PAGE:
Skip navigation links
**Section Navigation** [Toggle]

MySQL 5.0 Reference Manual :: 12 Functions and Operators :: 12.17 Precision Math :: 12.17.2 DECIMAL Data Type Characteristics

- 12.17 Precision Math
- 12.17.1 Types of Numeric Values
- 12.17.2 DECIMAL Data Type Characteristics
- 12.17.3 Expression Handling
- 12.17.4 Rounding Behavior
- 12.17.5 Precision Math Examples

This section discusses the characteristics of the
`DECIMAL`

data type (and its
synonyms) as of MySQL 5.0.3, with particular regard to the
following topics:

Maximum number of digits

Storage format

Storage requirements

The nonstandard MySQL extension to the upper range of

`DECIMAL`

columns

Some of these characteristics result in possible incompatibilities for applications that are written for older versions of MySQL. These incompatibilities are noted throughout this section.

The declaration syntax for a
`DECIMAL`

column remains
`DECIMAL(`

,
although the range of values for the arguments has changed
somewhat:
* M*,

`D`

is the maximum number of digits (the precision). It has a range of 1 to 65. This introduces a possible incompatibility for older applications, because previous versions of MySQL permit a range of 1 to 254. (The precision of 65 digits actually applies as of MySQL 5.0.6. From 5.0.3 to 5.0.5, the precision is 64 digits.)`M`

is the number of digits to the right of the decimal point (the scale). It has a range of 0 to 30 and must be no larger than`D`

.`M`

The maximum value of 65 for * M* means
that calculations on

`DECIMAL`

values
are accurate up to 65 digits. This limit of 65 digits of precision
also applies to exact-value numeric literals, so the maximum range
of such literals differs from before. (Prior to MySQL 5.0.3,
decimal values could have up to 254 digits. However, calculations
were done using floating-point and thus were approximate, not
exact.) This change in the range of literal values is another
possible source of incompatibility for older applications.
Values for `DECIMAL`

columns no
longer are represented as strings that require 1 byte per digit or
sign character. Instead, a binary format is used that packs nine
decimal digits into 4 bytes. This change to
`DECIMAL`

storage format changes the
storage requirements as well. The storage requirements for the
integer and fractional parts of each value are determined
separately. Each multiple of nine digits requires 4 bytes, and any
remaining digits require some fraction of 4 bytes. The storage
required for remaining digits is given by the following table.

Leftover Digits | Number of Bytes |
---|---|

0 | 0 |

1–2 | 1 |

3–4 | 2 |

5–6 | 3 |

7–9 | 4 |

For example, a `DECIMAL(18,9)`

column has nine
digits on either side of the decimal point, so the integer part
and the fractional part each require 4 bytes. A
`DECIMAL(20,6)`

column has fourteen integer
digits and six fractional digits. The integer digits require four
bytes for nine of the digits and 3 bytes for the remaining five
digits. The six fractional digits require 3 bytes.

As a result of the change from string to numeric format for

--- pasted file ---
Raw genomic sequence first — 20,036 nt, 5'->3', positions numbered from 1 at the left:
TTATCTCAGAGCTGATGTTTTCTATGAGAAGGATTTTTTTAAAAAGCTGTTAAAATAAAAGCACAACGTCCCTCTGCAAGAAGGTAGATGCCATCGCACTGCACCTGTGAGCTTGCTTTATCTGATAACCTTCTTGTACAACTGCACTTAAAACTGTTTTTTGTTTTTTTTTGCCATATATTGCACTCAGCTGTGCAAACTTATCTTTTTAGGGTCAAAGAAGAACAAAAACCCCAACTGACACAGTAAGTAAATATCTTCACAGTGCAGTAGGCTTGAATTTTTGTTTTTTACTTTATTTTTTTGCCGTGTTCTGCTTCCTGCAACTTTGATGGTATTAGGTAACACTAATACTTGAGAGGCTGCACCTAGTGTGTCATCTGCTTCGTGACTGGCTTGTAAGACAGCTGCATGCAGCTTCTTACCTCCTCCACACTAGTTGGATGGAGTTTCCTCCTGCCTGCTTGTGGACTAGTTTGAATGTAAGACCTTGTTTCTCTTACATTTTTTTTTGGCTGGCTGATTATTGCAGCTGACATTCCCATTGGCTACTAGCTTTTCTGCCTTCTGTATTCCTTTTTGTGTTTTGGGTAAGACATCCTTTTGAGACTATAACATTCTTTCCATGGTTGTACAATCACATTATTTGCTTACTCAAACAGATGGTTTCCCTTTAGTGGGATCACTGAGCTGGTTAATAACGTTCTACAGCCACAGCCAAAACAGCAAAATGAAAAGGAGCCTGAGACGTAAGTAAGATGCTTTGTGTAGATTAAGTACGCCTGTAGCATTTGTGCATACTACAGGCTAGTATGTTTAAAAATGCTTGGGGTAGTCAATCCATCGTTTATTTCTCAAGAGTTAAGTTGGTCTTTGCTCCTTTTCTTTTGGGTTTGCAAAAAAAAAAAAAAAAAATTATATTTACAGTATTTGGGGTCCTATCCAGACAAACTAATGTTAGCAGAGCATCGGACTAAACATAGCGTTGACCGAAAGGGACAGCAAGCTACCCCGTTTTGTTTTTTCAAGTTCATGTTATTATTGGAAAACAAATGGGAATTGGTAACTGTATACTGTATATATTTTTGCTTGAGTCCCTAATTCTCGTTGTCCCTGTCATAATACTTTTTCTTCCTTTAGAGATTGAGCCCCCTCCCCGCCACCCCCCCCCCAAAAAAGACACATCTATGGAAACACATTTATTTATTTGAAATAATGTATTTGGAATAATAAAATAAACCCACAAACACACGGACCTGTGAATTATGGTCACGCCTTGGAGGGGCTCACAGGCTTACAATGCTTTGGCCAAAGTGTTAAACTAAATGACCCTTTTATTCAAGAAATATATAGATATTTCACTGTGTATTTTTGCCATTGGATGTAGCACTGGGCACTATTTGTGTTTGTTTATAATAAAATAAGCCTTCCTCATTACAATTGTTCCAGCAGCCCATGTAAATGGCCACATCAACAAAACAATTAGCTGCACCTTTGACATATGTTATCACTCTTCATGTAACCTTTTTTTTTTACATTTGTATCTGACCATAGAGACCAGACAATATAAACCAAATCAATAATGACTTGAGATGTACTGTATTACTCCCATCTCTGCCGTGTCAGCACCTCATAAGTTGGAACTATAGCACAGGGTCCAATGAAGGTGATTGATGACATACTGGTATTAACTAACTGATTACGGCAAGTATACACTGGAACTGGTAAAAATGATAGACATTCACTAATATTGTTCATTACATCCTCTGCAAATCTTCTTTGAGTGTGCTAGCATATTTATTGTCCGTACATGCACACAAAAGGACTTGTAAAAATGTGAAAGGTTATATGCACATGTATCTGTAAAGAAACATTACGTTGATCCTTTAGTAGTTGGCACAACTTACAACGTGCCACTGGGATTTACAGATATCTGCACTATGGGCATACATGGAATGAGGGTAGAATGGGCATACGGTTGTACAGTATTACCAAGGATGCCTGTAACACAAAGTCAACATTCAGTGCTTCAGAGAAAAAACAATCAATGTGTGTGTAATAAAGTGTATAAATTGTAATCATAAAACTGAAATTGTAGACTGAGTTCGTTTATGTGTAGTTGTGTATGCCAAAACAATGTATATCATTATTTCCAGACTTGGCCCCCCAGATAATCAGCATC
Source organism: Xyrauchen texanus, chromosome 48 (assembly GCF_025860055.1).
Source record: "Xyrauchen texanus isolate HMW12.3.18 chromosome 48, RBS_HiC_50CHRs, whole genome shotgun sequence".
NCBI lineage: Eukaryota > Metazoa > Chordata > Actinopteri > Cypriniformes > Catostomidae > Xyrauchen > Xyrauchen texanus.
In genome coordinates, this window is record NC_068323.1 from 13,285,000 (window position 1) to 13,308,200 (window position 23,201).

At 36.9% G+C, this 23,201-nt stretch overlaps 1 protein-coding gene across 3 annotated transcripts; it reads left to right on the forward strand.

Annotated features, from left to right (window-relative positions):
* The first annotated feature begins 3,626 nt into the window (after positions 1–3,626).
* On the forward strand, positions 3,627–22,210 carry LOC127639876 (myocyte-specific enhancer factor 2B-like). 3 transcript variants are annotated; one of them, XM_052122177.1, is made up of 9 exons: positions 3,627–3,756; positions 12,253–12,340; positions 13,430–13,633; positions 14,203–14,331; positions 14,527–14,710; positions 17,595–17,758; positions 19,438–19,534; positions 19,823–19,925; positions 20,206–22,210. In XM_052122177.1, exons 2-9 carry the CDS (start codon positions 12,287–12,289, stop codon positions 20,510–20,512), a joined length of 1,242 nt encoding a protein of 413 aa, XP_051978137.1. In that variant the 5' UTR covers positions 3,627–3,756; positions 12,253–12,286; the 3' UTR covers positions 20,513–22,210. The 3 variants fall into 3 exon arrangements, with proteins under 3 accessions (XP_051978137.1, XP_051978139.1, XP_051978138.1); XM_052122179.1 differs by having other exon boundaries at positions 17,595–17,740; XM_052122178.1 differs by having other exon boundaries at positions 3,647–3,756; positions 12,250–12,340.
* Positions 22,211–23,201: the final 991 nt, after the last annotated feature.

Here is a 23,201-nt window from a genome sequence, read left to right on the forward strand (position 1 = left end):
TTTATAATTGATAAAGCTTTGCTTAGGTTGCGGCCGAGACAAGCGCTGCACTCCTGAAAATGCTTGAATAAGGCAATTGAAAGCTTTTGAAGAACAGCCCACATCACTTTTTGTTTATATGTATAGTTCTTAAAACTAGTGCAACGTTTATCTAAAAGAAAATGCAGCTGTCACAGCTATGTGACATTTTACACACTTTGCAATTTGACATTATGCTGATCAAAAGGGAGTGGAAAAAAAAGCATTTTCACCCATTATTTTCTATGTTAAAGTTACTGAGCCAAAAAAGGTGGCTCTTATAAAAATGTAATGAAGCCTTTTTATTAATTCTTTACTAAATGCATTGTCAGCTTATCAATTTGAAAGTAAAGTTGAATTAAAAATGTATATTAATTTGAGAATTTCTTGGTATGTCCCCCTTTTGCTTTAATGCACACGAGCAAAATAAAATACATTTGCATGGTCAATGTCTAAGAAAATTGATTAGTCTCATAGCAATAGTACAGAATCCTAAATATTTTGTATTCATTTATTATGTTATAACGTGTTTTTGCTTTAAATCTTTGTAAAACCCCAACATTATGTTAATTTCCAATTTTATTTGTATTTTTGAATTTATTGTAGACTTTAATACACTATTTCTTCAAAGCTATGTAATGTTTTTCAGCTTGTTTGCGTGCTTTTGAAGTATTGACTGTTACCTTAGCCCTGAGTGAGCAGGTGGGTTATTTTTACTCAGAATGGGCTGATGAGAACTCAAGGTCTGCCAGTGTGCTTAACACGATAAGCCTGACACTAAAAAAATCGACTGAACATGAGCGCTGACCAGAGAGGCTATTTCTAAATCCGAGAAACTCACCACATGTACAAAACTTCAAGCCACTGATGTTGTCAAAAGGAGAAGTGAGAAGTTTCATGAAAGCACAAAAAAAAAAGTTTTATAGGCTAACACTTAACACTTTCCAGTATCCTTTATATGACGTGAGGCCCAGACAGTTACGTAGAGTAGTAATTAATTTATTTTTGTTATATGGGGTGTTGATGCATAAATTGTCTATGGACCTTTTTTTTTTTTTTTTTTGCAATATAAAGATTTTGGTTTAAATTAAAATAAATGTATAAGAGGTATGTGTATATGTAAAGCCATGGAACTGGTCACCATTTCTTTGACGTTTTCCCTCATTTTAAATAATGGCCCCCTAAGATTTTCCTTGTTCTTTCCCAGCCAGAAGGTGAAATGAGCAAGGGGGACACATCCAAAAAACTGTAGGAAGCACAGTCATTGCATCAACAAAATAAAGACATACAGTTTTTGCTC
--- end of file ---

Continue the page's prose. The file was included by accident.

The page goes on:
`DECIMAL`

storage,
`DECIMAL`

columns no longer store a
leading `+`

or `-`

character or
leading `0`

digits. Before MySQL 5.0.3, if you
inserted `+0003.1`

into a
`DECIMAL(5,1)`

column, it was stored as
`+0003.1`

. As of MySQL 5.0.3, it is stored as
`3.1`

. For negative numbers, a literal
`-`

character is no longer stored. Applications
that rely on the older behavior must be modified to account for
this change.

The change of storage format also means that
`DECIMAL`

columns no longer support
the nonstandard extension that permitted values larger than the
range implied by the column definition. Formerly, 1 byte was
allocated for storing the sign character. For positive values that
needed no sign byte, MySQL permitted an extra digit to be stored
instead. For example, a `DECIMAL(3,0)`

column
must support a range of at least ` –999`

to
`999`

, but MySQL would permit storing values from
`1000`

to `9999`

as well, by
using the sign byte to store an extra digit. This extension to the
upper range of `DECIMAL`

columns is
no longer supported. As of MySQL 5.0.3, a
`DECIMAL(`

column permits at most * M*,

`D`

`M`

`D`

The SQL standard requires that the precision of
`NUMERIC(`

be * M*,

`D`

`M`

`DECIMAL(``M`

,`D`

)

,
the standard requires a precision of at least
`M`

`DECIMAL(``M`

,`D`

)

and
`NUMERIC(``M`

,`D`

)

are the same, and both have a precision of exactly
`M`

Summary of incompatibilities:

The following list summarizes the incompatibilities that result
from changes to `DECIMAL`

column and
value handling. You can use it as guide when porting older
applications for use with MySQL 5.0.3 and up.

For

`DECIMAL(`

, the maximum,`M`

)`D`

is 65, not 254.`M`

Calculations involving exact-value decimal numbers are accurate to 65 digits. This is fewer than the maximum number of digits permitted before MySQL 5.0.3 (254 digits), but the exact-value precision is greater. Calculations formerly were done with double-precision floating-point, which has a precision of 52 bits (about 15 decimal digits).

The nonstandard MySQL extension to the upper range of

`DECIMAL`

columns is no longer supported.Leading “

`+`

” and “`0`

” characters are not stored.

The behavior used by the server for
`DECIMAL`

columns in a table depends
on the version of MySQL used to create the table. If your server
is from MySQL 5.0.3 or higher, but a table that was created before
5.0.3 has `DECIMAL`

columns, the old
behavior still applies to those columns. To convert the table to
the newer `DECIMAL`

format, dump it
with **mysqldump** and reload it.

For a full explanation of the internal format of
`DECIMAL`

values, see the file
`strings/decimal.c`

in a MySQL source
distribution. The format is explained (with an example) in the
`decimal2bin()`

function.

## User Comments